MP 1,1-5,1 Arctic thermal paste Mac Pro 5.1 CPU replacement

Fcis

macrumors member
Original poster
Jun 23, 2020
59
2
I am planning to replace my CPU on my Mac Pro 5,1 and I wonder how much Arctic thermal paste ARCTIC MX-4 2g I should place on my new CPU? I saw some people on videos placing a dot in the centre or a line from side to side,....Any advice what is the best way? And I also wonder when screwing off the towers do I need to count the cycles of each screw and do the same when screwing them back on? since I read that with the Mac Pro 5,1 when you unscrew them the tower will kind of pop up and when you screw them back you will notice once it stop, so you don't need to count turns. Any advice?
 

h9826790

macrumors G5
Apr 3, 2014
14,107
6,732
Hong Kong
Any amount, any method, as long as it can cover the whole IHS.

Theoretically, as thin as possible. Reality, doesn't really matter, may be just 1-2°C difference at the end.

As general rule, more is better than less (if you don't know what is the correct amount).

Anyway, this is the instruction from Apple manual for 5,1. Best amount, 0.2cc. Best method, a stop sign.
Screenshot 2020-06-30 at 2.26.04 AM.png
 
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DPUser

macrumors 6502a
Jan 17, 2012
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Rancho Bohemia, California
How much Arctic thermal paste ARCTIC MX-4 2g I should place on my new CPU?
There is a guide put out by the Arctic Silver people; they recommend single line down the middle (check the guide for orientation) for the Mac Pro's Xeon CPUs.

When screwing off the towers do I need to count the cycles of each screw and do the same when screwing them back on? since I read that with the Mac Pro 5,1 when you unscrew them the tower will kind of pop up and when you screw them back you will notice once it stop, so you don't need to count turns.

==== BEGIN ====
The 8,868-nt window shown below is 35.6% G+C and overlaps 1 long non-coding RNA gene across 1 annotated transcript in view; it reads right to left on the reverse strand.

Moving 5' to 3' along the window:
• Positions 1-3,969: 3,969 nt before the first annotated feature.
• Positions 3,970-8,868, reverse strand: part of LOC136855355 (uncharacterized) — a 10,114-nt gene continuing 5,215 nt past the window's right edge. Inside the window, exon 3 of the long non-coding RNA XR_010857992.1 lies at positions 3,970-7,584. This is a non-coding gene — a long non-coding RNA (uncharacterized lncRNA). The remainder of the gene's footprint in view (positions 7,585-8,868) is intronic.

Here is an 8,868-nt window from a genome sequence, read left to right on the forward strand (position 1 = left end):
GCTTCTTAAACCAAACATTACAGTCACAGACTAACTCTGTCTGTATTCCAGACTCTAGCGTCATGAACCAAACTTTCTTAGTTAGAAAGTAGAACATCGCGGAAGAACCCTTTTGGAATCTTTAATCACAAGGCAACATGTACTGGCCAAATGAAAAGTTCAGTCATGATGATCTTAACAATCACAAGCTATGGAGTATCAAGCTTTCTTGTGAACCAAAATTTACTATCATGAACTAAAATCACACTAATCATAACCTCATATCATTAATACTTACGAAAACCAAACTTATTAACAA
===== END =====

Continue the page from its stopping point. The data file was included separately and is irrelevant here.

As long as it is a true 5,1 (not a 4,1>5,1 update), yes. Tighten all the way. No need to count turns.
 

Fcis

macrumors member
Original poster
Jun 23, 2020
59
2
Any amount, any method, as long as it can cover the whole IHS.

Theoretically, as thin as possible. Reality, doesn't really matter, may be just 1-2°C difference at the end.

As general rule, more is better than less (if you don't know what is the correct amount).

Anyway, this is the instruction from Apple manual for 5,1. Best amount, 0.2cc. Best method, a stop sign.
View attachment 929118

I've just installed the new CPUs and ran Geekbennch and here are the results https://browser.geekbench.com/v5/cpu/2739066 Could you have a look? and while it was running intensively I can see right light blinking as shown in the below photo, is that normal or it indicates a problem? The red light normally doesn't flash when running the machine normally. I mean how to know that I've done the right thing and applied correct amount of thermal paste for example?

And this is Macs Fan Control:

Screen Shot 2020-06-29 at 23.11.52.png


Photo 29-6-20, 10 39 10 pm.jpg

- - Post merged: - -

There is a guide put out by the Arctic Silver people; they recommend single line down the middle (check the guide for orientation) for the Mac Pro's Xeon CPUs.



As long as it is a true 5,1 (not a 4,1>5,1 update), yes. Tighten all the way. No need to count turns.

Can you check my previous message and advise? :)
 
Last edited:

KeesMacPro

macrumors regular
Nov 7, 2019
211
40
Looks like CPU B heatsink is not properly seated / not enough thermal paste/ screws not tight enough.
I'd redo CPU B , and before you start turning the screws, check that the heatsink is positioned straight , without pushing and start turning the screws crosswise, one after another , each e.g. 1 turn, check alignment , until you feel they're all equally tight. If you would number them from 1 to 4, then turn them each 1 turn like number 1-3-2-4. This way the heatsink will stay aligned.